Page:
For the greater, common good

Updated: Dec 22, 2018, 05:43 IST | Lindsay Pereira | Mumbai

Miraculous things happen when we start giving our collective wants more importance than our individual ones

Maybe it's a lack of empathy that only people living in some of the most populated spaces on the planet learn to internalise because it is so intrinsic to survival. File pic
Maybe it's a lack of empathy that only people living in some of the most populated spaces on the planet learn to internalise because it is so intrinsic to survival. File pic

Lindsay PereiraThe nicest thing about visiting any other country is, for me, also one of the simplest. It's when the people around me make way. This doesn't sound like a big deal, but it can be for anyone who simply isn't used to this act of common courtesy. They do this unconsciously, opening doors for women, allowing senior citizens access to a bus, or slowing down at street corners in order to give pedestrians the right of way. There are no signs asking them to do this, and no laws that insist on their compliance, but much of this comes naturally because of the way they have been raised, and the power of emulation that can compel some people to do good as much as it can instigate others to start a riot.

I am always rudely awakened, every time I arrive in Bombay, by the sight of fellow passengers shoving each other in a rush to the nearest exit. This battle for position begins with the frantic opening of overhead baggage spaces, continues to the immigration counters, and culminates in knots of people around booking counters for pre-paid taxis. There are lines for all of these tasks, of course, but whether or not they are observed depends upon how lucky one is. It's almost as if we have a pathological need to be first, no matter how it affects the rest of us.

There must be something in the way we have all been brought up that prompts this behaviour from an early age. Maybe it's the fact that we have to push and shove our way through every single BMC office we know, for everything from birth certificates to the paying of taxes. Maybe it's the belief drilled into us by our neighbours, that some of us can rise only if a lot of us fall. Maybe it's a lack of empathy that only people living in some of the most populated spaces on the planet learn to internalise because it is so intrinsic to survival. Or maybe it's just bad manners, because we have an overabundance of those.

Either way, this would still be okay if the repercussions of our way of thinking weren't so awful. Our inability to put our neighbours and communities first, unfortunately, is what ends up making life difficult for all of us in the bargain. Think about how selfishness permeates every aspect of what we support and choose to criticise. Think about residents who have blocked the expansion of roads, for instance, or celebrities who have put their comfort above the ease of those who live around them.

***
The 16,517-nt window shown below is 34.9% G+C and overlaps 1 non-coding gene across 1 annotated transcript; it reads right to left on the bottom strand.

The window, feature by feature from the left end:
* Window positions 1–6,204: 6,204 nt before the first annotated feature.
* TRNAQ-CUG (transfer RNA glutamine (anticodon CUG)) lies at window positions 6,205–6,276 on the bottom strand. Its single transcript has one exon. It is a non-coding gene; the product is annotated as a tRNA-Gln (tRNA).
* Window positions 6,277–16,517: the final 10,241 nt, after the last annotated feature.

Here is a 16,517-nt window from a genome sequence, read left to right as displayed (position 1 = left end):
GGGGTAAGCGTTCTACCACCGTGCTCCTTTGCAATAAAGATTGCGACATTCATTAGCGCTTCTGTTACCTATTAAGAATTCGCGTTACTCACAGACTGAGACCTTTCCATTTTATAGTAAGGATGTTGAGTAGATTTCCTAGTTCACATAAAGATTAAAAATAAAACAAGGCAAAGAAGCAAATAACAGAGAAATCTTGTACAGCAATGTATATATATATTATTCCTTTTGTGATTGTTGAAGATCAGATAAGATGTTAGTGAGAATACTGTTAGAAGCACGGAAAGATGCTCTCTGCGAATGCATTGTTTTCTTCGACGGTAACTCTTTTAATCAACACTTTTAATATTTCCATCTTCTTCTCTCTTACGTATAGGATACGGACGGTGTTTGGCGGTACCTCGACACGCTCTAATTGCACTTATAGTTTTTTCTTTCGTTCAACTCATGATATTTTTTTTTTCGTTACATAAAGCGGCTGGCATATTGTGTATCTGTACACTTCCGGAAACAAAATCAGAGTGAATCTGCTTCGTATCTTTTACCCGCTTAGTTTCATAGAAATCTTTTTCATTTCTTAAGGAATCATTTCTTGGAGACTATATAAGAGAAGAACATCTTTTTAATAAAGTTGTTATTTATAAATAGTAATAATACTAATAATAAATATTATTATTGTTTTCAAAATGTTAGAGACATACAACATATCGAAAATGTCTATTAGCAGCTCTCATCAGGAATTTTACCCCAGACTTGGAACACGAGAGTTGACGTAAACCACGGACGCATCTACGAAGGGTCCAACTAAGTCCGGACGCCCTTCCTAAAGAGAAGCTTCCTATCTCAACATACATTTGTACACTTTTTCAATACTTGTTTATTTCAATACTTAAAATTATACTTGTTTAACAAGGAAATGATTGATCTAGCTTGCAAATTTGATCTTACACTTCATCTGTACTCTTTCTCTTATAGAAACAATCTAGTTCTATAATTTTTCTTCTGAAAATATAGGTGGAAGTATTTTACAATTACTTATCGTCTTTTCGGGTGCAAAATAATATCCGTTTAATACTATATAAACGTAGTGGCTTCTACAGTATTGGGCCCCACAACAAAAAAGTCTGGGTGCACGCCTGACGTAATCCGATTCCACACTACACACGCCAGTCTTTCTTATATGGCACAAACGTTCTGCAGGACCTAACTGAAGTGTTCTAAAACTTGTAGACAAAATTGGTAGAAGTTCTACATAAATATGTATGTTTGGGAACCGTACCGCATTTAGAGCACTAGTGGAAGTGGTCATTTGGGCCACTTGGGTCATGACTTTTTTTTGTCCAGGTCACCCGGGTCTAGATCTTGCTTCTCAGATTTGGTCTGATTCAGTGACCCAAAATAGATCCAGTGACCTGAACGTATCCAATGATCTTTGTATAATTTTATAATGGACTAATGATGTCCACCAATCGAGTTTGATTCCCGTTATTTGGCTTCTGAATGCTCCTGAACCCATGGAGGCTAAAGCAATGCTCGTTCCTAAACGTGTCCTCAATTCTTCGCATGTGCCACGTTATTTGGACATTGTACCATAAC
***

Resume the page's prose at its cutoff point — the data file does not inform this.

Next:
Selfishness is also what drives our political choices, prompting millions of us to vote not fellow Indians who deserve to represent us on the basis of merit, but fellow Indians who speak the same language we do, or share the same religious beliefs. It's why political parties find it so easy to manipulate us all, safe in the knowledge that our selfishness will prevent us from accepting the right candidate every time, gently nudging us towards the least acceptable options instead. We are always like fish in a barrel for those armed with a gun.

The massive fire at Aarey Milk Colony a couple of weeks ago underscores my point. We heard about it, read the Instagram posts, tracked the path of the blaze on Twitter, and then forgot about it the next morning because it simply didn't matter. We didn't stop to wonder how and why this fire broke out in an area that has been coveted by all kinds of vested interests. We didn't ask about the tribals, animals or other residents who call that part of Bombay home. Few of us have even bothered trying to figure out why activists have been fighting the government of Maharashtra for years now, trying to save this green lung for the rest of us.

I like to think there is still hope, that there will come a time when our children will tire of the relentless selfishness they grow up with, when they see how the rest of the world behaves and start to recognise that working towards the collective advancement of everyone makes life better for us all. Until that happens though, it's sad to think that we will be condemned to keep fighting for space and pushing our neighbours to claim our seat at every table. It's sad that we won't make way for others simply because no one made way for us.

When he isn't ranting about all things Mumbai, Lindsay Pereira can be almost sweet. He tweets @lindsaypereira Send your feedback to mailbag@mid-day.com

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